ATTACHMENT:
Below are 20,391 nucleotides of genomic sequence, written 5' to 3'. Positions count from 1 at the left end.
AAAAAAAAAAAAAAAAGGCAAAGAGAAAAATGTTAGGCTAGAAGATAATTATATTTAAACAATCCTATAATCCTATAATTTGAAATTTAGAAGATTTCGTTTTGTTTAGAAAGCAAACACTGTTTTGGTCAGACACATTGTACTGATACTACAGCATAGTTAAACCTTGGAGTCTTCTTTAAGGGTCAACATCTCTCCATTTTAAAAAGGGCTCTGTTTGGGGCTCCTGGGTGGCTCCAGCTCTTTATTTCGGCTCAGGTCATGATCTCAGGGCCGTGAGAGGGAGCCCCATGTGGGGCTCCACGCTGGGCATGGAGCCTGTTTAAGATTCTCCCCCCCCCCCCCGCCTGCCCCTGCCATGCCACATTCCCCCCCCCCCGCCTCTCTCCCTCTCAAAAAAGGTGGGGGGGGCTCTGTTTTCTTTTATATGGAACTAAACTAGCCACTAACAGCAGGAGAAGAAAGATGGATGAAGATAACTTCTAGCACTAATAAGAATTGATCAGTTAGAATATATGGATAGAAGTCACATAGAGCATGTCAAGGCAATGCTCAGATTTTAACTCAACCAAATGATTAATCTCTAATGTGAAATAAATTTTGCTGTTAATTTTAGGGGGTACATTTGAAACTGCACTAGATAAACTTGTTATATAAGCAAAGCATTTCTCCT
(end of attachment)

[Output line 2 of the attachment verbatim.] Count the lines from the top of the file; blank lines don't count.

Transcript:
AAAAAAAAAAAAAAAAGGCAAAGAGAAAAATGTTAGGCTAGAAGATAATTATATTTAAACAATCCTATAATCCTATAATTTGAAATTTAGAAGATTTCGTTTTGTTTAGAAAGCAAACACTGTTTTGGTCAGACACATTGTACTGATACTACAGCATAGTTAAACCTTGGAGTCTTCTTTAAGGGTCAACATCTCTCCATTTTAAAAAGGGCTCTGTTTGGGGCTCCTGGGTGGCTCCAGCTCTTTATTTCGGCTCAGGTCATGATCTCAGGGCCGTGAGAGGGAGCCCCATGTGGGGCTCCACGCTGGGCATGGAGCCTGTTTAAGATTCTCCCCCCCCCCCCCGCCTGCCCCTGCCATGCCACATTCCCCCCCCCCCGCCTCTCTCCCTCTCAAAAAAGGTGGGGGGGGCTCTGTTTTCTTTTATATGGAACTAAACTAGCCACTAACAGCAGGAGAAGAAAGATGGATGAAGATAACTTCTAGCACTAATAAGAATTGATCAGTTAGAATATATGGATAGAAGTCACATAGAGCATGTCAAGGCAATGCTCAGATTTTAACTCAACCAAATGATTAATCTCTAATGTGAAATAAATTTTGCTGTTAATTTTAGGGGGTACATTTGAAACTGCACTAGATAAACTTGTTATATAAGCAAAGCATTTCTCCT